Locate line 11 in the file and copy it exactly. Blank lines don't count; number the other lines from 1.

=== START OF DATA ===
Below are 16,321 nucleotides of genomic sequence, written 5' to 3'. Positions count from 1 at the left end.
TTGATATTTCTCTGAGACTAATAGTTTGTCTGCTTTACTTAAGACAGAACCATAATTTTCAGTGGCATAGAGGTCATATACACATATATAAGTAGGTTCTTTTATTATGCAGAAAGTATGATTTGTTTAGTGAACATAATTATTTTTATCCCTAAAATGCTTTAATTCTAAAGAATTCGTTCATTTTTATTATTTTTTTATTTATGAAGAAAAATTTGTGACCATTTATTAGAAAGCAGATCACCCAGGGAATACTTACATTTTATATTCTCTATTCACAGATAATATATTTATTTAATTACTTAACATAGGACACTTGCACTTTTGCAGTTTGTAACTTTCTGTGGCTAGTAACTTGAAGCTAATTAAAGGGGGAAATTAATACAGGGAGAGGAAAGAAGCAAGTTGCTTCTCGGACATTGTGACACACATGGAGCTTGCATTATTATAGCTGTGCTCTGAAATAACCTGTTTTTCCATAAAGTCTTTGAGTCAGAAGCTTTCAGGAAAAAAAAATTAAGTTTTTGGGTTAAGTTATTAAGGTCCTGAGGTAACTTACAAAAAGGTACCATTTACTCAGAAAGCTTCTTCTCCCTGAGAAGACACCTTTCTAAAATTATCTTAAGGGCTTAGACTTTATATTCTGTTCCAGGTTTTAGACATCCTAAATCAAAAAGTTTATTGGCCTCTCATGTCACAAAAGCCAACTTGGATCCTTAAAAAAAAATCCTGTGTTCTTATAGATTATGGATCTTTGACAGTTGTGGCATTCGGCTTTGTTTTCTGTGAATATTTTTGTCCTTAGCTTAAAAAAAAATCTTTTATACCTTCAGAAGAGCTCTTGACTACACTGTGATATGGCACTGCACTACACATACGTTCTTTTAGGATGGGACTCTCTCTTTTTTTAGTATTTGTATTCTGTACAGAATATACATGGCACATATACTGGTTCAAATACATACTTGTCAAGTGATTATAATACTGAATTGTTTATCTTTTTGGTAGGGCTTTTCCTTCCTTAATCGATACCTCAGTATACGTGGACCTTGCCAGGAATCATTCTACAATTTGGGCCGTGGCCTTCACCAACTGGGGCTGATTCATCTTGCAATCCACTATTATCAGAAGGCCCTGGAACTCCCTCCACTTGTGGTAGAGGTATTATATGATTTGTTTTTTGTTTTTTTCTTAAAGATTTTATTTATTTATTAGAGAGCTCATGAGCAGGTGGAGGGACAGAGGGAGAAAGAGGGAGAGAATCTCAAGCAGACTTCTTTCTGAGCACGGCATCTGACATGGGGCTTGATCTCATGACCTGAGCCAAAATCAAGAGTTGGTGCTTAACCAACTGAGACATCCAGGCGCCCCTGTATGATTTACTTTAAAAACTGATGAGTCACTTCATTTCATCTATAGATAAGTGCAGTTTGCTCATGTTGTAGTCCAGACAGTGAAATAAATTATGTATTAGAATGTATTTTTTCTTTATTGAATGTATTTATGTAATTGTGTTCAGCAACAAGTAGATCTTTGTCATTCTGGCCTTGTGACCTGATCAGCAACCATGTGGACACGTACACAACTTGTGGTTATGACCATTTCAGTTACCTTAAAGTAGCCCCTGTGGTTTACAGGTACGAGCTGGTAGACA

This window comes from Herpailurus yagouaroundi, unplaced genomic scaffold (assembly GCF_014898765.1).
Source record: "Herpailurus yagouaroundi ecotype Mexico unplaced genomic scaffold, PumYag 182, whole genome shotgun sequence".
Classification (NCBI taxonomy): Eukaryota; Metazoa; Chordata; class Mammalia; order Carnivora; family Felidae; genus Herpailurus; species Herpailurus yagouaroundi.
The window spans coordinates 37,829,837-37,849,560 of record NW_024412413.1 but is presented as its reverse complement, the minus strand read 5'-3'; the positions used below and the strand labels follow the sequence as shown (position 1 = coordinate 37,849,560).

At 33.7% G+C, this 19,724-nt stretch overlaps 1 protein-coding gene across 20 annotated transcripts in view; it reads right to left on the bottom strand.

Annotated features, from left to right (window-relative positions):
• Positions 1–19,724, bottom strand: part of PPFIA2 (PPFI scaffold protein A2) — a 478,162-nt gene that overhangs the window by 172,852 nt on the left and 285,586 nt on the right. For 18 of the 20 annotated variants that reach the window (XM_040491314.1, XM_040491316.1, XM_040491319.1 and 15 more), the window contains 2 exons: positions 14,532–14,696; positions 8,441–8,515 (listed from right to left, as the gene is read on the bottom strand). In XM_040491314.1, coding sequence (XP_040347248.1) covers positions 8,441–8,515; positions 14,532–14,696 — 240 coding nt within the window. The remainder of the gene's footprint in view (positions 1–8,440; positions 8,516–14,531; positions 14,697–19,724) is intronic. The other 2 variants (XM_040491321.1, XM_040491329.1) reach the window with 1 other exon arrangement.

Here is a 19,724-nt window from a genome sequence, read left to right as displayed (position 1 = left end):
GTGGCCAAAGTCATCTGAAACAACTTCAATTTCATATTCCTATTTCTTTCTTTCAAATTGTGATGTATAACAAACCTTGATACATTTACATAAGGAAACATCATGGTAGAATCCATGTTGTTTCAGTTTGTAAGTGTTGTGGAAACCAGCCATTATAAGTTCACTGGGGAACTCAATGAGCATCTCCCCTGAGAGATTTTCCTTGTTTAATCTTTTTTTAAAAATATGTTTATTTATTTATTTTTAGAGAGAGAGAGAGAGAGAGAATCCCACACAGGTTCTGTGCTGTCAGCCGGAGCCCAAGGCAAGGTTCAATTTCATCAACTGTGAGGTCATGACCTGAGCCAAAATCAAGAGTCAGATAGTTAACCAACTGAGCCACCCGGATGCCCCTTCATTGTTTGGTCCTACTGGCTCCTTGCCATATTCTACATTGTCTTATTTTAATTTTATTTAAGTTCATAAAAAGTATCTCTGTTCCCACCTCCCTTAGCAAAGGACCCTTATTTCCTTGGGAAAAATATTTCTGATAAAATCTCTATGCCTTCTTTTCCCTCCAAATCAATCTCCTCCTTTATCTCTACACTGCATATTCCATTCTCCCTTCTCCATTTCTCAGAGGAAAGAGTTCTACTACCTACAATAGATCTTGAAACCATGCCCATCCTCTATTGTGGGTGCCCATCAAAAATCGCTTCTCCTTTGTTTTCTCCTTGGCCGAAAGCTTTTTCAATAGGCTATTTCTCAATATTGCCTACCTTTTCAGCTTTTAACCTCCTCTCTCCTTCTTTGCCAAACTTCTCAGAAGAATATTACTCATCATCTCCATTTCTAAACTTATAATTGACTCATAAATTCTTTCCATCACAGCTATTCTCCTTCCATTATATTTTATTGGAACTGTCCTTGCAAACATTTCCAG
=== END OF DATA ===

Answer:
GTGGCCAAAGTCATCTGAAACAACTTCAATTTCATATTCCTATTTCTTTCTTTCAAATTGTGATGTATAACAAACCTTGATACATTTACATAAGGAAACATCATGGTAGAATCCATGTTGTTTCAGTTTGTAAGTGTTGTGGAAACCAGCCATTATAAGTTCACTGGGGAACTCAATGAGCATCTCCCCTGAGAGATTTTCCTTGTTTAATCTTTTTTTAAAAATATGTTTATTTATTTATTTTTAGAGAGAGAGAGAGAGAGAGAATCCCACACAGGTTCTGTGCTGTCAGCCGGAGCCCAAGGCAAGGTTCAATTTCATCAACTGTGAGGTCATGACCTGAGCCAAAATCAAGAGTCAGATAGTTAACCAACTGAGCCACCCGGATGCCCCTTCATTGTTTGGTCCTACTGGCTCCTTGCCATATTCTACATTGTCTTATTTTAATTTTATTTAAGTTCATAAAAAGTATCTCTGTTCCCACCTCCCTTAGCAAAGGACCCTTATTTCCTTGGGAAAAATATTTCTGATAAAATCTCTATGCCTTCTTTTCCCTCCAAATCAATCTCCTCCTTTATCTCTACACTGCATATTCCATTCTCCCTTCTCCATTTCTCAGAGGAAAGAGTTCTACTACCTACAATAGATCTTGAAACCATGCCCATCCTCTATTGTGGGTGCCCATCAAAAATCGCTTCTCCTTTGTTTTCTCCTTGGCCGAAAGCTTTTTCAATAGGCTATTTCTCAATATTGCCTACCTTTTCAGCTTTTAACCTCCTCTCTCCTTCTTTGCCAAACTTCTCAGAAGAATATTACTCATCATCTCCATTTCTAAACTTATAATTGACTCATAAATTCTTTCCATCACAGCTATTCTCCTTCCATTATATTTTATTGGAACTGTCCTTGCAAACATTTCCAG